If I had used a random number generator that's better than the die, then it would have been more likely that 11111111111111111111 is the sequence I rolled. The crappier the random generator, the more likely it is to produce a constant sequence.

Because, as you said, she never mentioned ANYTHING about assumptions about how the dice are rolled and behavior and so forth, then technically she's wrong only on the account that the inquiry is INCONCLUSIVE.... there's no way of determining the probabilities without making one of those requirements (assumptions) first. However, on a more practical level, I think its obvious that she implied to exclude such ridiculous assumptions such as: the dice thrower only accounts for rolls that produce those two particular sequences, and that the dice roller could be lying, and stuff like that. But I also do agree that her explanation is VERY, VERY vague and over-simplistic.
Bacle
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#42
Sep24-11, 12:00 AM
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Just to state that Marylin Idiot-Savant has the bad habit of posting problems without clearly explaining the "boundary conditions". It seems too, that her IQ credentials are suspect; I myself have checked in record books, but I have found no official records of her claims. It is disingenous for Idiot-Savant to claim she gives no importance to the IQ matter, and yet repeatedly posts while claimimg to have " The world's highest IQ", and it is arguably this claim that explains why most would care to read her column.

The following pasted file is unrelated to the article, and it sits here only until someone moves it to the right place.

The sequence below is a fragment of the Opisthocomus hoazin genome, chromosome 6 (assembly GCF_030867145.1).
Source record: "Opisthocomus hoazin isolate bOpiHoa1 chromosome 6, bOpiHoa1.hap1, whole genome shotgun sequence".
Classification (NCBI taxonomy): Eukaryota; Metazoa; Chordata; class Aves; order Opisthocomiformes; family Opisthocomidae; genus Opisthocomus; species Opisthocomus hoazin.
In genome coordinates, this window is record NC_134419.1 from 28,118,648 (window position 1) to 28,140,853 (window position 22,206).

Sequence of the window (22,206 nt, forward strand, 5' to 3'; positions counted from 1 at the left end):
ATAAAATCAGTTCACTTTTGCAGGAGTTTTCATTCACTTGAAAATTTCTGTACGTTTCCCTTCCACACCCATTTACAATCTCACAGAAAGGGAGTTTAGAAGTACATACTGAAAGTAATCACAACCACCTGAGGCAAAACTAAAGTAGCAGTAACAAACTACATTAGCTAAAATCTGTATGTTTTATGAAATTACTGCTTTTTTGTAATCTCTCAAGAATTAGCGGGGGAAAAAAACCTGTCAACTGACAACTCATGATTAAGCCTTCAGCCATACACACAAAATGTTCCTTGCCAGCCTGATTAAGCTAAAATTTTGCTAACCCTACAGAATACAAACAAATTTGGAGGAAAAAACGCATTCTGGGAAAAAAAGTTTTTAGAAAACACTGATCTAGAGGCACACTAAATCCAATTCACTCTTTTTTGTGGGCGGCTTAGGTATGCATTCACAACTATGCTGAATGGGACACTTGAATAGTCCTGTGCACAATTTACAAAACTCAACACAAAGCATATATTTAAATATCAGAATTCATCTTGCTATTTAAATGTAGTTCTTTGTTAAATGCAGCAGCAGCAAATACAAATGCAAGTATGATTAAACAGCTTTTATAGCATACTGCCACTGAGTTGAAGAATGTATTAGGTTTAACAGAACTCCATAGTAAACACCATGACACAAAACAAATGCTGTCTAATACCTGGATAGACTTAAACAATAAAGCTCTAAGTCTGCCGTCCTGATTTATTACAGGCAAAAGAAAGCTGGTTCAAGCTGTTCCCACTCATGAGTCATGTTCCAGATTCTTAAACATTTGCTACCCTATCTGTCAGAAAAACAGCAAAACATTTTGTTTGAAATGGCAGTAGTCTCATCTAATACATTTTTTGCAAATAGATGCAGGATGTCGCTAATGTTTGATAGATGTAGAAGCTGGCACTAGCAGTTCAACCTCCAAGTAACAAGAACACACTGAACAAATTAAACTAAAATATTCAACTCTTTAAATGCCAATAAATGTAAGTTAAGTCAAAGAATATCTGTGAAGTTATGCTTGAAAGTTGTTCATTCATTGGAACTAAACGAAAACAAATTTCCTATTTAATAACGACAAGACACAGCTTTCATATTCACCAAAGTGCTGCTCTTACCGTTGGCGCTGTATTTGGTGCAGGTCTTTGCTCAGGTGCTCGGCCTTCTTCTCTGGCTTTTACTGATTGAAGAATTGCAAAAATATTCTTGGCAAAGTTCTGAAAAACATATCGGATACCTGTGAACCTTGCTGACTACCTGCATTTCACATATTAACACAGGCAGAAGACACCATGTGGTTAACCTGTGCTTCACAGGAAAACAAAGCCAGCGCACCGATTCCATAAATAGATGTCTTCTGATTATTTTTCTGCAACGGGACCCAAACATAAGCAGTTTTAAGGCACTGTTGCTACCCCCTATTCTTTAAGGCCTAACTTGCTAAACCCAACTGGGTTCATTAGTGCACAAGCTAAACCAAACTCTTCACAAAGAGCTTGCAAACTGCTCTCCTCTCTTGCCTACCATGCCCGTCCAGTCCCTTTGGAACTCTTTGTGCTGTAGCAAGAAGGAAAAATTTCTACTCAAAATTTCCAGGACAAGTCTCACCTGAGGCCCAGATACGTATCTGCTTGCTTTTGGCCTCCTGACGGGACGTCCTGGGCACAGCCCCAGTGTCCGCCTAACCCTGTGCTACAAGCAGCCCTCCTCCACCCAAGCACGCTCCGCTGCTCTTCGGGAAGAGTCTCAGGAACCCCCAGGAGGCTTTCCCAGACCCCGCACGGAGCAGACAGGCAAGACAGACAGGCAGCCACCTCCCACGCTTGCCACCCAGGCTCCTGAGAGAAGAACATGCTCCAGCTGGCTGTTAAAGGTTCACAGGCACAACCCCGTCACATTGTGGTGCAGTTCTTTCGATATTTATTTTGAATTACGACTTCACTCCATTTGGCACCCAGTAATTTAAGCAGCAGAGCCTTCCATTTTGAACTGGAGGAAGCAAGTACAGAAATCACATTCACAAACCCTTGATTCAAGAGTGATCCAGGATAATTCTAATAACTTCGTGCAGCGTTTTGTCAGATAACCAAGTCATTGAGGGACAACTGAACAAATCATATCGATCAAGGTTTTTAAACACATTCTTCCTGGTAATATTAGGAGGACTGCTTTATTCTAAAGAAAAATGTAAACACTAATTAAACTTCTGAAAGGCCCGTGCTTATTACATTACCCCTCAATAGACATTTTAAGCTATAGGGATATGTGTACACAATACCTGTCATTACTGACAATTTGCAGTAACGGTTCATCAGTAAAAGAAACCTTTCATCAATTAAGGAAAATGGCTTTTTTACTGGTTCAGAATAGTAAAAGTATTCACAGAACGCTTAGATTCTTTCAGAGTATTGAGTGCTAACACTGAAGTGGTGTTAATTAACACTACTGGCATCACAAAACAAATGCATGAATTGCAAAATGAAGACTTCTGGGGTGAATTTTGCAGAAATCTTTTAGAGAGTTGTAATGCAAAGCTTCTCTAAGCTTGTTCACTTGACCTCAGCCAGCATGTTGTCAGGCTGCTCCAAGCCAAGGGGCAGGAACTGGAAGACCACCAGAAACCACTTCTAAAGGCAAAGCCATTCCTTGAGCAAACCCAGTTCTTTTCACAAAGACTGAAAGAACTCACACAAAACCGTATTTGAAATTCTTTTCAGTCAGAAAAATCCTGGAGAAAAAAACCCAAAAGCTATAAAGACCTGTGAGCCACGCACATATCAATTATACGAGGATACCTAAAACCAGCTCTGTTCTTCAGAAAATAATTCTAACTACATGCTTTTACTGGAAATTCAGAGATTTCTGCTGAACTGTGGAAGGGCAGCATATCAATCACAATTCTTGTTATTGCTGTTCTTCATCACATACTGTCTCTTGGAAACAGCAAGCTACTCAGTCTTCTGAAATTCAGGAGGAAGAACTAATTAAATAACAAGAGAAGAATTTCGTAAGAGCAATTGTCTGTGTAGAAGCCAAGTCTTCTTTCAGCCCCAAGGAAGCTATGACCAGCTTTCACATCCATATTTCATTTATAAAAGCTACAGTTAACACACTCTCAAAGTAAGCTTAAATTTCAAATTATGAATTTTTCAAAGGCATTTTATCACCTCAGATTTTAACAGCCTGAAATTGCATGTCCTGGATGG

Fredrik
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#43
Sep24-11, 12:25 AM
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Quote Quote by Bacle View Post
It seems too, that her IQ credentials are suspect; I myself have checked in record books, but I have found no official records of her claims.
Her Wikipedia page explains this. Link.

Guinness retired the category of "Highest IQ" in 1990, after concluding that IQ tests are not reliable enough to designate a single world record holder.
...
"Miss Savant was given an old version of the Stanford-Binet (Terman & Merrill 1937), which did, indeed, use the antiquated formula of MA/CA ◊ 100. But in the test manual's norms, the Binet does not permit IQs to rise above 170 at any age, child or adult. And the authors of the old Binet stated: 'Beyond fifteen the mental ages are entirely artificial and are to be thought of as simply numerical scores.' (Terman & Merrill 1937).... the psychologist who came up with an IQ of 228 committed an extrapolation of a misconception, thereby violating almost every rule imaginable concerning the meaning of IQs."